1. John Wesley and Oelia T. (Maxwell) Morgan.
  2. Francis Marion and Fannie (McGreggor) Morgan.
  3. Sanford/Sansom/Samson Morgan.[i]

3. Descendants of Samson Green and Marybell (Hartley) Morgan

#.#.# Child Notes/Comments Status
1. Elizabeth Leota Morgan Married John William Galloway 1 Known child.
1.1.   Mary Bertha Galloway
1.1.1       Mary Leota McClellan Married Clyde Bennett One child, Boy born 1931. Possible but Unlikely
1.1.2       Bertha E McClellan Married Thomas Gill No children until 1937.
1.1.3       Chester L. McClellan, Jr Single in 1940
2. Liddie Morgan Died at age 4

 

3.Descendants of Samson Green and Harriet A (McHenry) Morgan

#.#.# Child Notes/Comments Status
3. Elvira Jane Morgan Married Sheridan Hardman Four Children
3.1.    Clarence R Hardman Died in 1916.
3.2.    Bessie Levalda Hardman Married Calvin Ezekiel Braden Four Children
3.2.1.       Leota P Braden Married in 1942
3.2.2.       Boy[ii] Braden Born 1921 Not a Candidate
3.2.3       Boy Braden Born 1923 Not a Candidate
3.2.4       Boy Braden Born 1926 Possible but unlikely
3.3.    Earl S Hardman Married Osa Jane Dawson 1 child
3.3.1.       Velda Faye Hardman Born 1915 1 child
3.3.1.1          Girl[ii] Pratt Female Not Considered
3.3.2.       Girl Hardman Born 1919 Not Considered
3.3.3.       Boy Hardman Born 1921 Not a Candidate
3.3.4.       Girl Hardman Born 1925 Not Considered
3.3.6.       Girl Hardman Born 1927 Not Considered
3.3.7.       Osa Earline Hardman Died as infant.
3.4. Jessie D. Hardman Married Robert Lee Barker 1 Child
3.4.1. Gladys Geraldine Barker 1917 Not Considered.
4. John E. Morgan Died 1897, Single
5. Homer Martin Morgan Married Susan Nora Selman 2 children
5.1.    Arthur Edwin Morgan Married Josephine Frances Leroy No Children before 1940.
5.2.    Flossie Mae Morgan Married Byrd Russel Johnson 3 Children
5.2.1. Betty Jean Johnson Born 1926 Not Considered.
5.2.2. Margaret E Johnson Born 1930 Not Considered.
5.2.3. FNW Johnson Born 1936 Not Considered.
6. Flora Alice Morgan Married Perry Albert Deem 5 Children
6.1.    John Emery Deem Died 1920 at age 22
6.2.    Ethel Ann Deem Married Clemence Sylvester Schilling 8 Children
6.2.1.       FNW Schilling Born 1923 Not Considered
6.2.2.       Martha Ann Schilling Born 1925 Not Considered
6.2.3.       Mary A Schilling Born 1927 Not Considered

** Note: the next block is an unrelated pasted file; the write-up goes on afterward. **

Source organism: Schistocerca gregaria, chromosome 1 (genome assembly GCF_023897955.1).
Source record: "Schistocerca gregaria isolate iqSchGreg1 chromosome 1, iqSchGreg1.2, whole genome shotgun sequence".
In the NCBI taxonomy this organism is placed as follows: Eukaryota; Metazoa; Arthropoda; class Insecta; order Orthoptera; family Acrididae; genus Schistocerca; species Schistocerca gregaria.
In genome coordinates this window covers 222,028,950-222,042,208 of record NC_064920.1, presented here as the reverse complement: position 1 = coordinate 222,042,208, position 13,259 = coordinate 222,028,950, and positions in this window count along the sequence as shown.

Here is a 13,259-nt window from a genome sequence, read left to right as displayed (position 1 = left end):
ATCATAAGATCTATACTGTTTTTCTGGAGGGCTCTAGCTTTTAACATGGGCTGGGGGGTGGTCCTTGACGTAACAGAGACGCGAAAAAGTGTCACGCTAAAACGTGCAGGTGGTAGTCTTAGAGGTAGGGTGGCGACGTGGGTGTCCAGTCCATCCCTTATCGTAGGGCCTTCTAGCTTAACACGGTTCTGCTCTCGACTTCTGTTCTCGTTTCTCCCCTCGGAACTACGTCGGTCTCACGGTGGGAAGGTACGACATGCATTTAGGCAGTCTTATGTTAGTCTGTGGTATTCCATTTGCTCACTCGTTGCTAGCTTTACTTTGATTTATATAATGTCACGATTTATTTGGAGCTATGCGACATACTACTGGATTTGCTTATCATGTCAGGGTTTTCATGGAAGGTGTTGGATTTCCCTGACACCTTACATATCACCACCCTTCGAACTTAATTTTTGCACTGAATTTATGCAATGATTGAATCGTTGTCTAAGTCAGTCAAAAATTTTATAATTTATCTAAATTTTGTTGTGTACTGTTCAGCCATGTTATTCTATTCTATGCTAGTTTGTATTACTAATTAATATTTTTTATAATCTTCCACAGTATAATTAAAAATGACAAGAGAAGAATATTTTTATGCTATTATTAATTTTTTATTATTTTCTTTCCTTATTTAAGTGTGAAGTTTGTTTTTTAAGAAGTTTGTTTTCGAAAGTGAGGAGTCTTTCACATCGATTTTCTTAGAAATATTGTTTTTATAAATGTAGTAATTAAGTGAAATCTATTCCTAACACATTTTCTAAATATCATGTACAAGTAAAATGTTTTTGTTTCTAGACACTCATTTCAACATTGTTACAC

6.2.4.       Clarence F Schilling Born 1929-1930 Possible, but Unlikely
6.2.5.       Francis J Schilling Born 1931-1932 Possible, but Unlikely
6.2.6.       William G Schilling Born 1934-1935 Possible, but Unlikely
6.2.7.       FNW Schilling Born 1936 Not Considered
6.2.8.       FNW Schilling (Male) Born 1938-1939 Not a Candidate
6.3.    Samson Earl Deem Married Naomi Hemsworth 1922 5 Children
6.3.1.       Margaret Deem Born 1923 Not Considered
6.3.2.       Earl Deem Born 1924 Not a Candidate
6.3.3.       William J Deem Born 1925 Possible but Unlikely
6.3.4.       Betty Lou Deem Born 1927 Not Considered
6.3.5.       Robert Deem Born 1929 Possible but Unlikely
6.3.6       Alice Frances Deem Born 1933 Not Considered
6.3.7        Naretta Deem Born 1938 Not Considered
6.4.    Opal Justine Deem Married Austin Markel Cranston 1935 Not Considered
6.5.    Delbert Buel Deem Born 1914 Not a Candidate
7. Lura A Morgan Married Dexter P Bailey 1892. 4 Children
7.1    Arthur G Bailey Married Hazel Hendrick 1 child
7.1.2       Lura Jane Bailey Born 1918 Not Considered
7.2    Hazel C. Bailey Married David William O’Brien No apparent issue.
7.3    Willis Bailey Married Ethel ___ v. 1925 1 Child
7.3.1       Girl Bailey Born 1927 Not Considered
7.4    Mildred Bailey Married Ernest L. Barnes 3 children
7.4.1       Boy Barnes Born 1928 Possible but Unlikely
7.4.2       Boy Barnes Born 1930 Possible but Unlikely
7.4.3       Girl Barnes Born 1933 Not Considered

 There don’t appear to be any likely candidates from the descendants of Samson green Morgan. There were nine males that were “Possible but Unlikely.” All of the Descendants of Samson Green Morgan appear to have remained in the West Virginia and Ohio area. None seem to have moved until at least after World War II.

Follow-up

Further investigate the 9 “possible but unlikely” individuals if other candidates do not arise.

Note/– My Criteria:

  • “Candidates” are males born between 1925 and 1935.
  • “Not considered” are females who are unlikely to have had a male child between 1925 and 1935.
  • “Not a Candidate” are males born between 1915 and 1925 as being too young to have had a son between 1925 and 1935 and too old to be a candidate.
  • “Possible but unlikely” are males born between 1925 and 1935, but are not named Paul or Phil, which are the likely names of Glennis’ biological father, or otherwise don’t appear to fit the likely candidate who would have been in Minnesota or Michigan in 1953. I will revisit these possibilities later of this project fails to find a potential candidate.

Sources:

This is a quickly developed “notional” tree and does not have the indepth sourcing attached to the findings that I typically follow. I di have supporting documents regarding much of Samson Green Morgan and his descendants. All records used were found at the following sites:

  • Family Search
  • Ancestry
  • Find a Grave
  • Genealogy Bank

For specific sources, please contact me.

ENDNOTES

  • [i] I’m pretty well convinced that Sanford, Sansom, and Samson are the same person. I believe that Sanford and Sansom were errors by the individuals who wrote what they think they heard. In any event, I am using Samson unless I have a compelling reason to use something else.
  • [ii] I used “Boy” and “Girl” for living individuals born since 1918 because they are possibly living.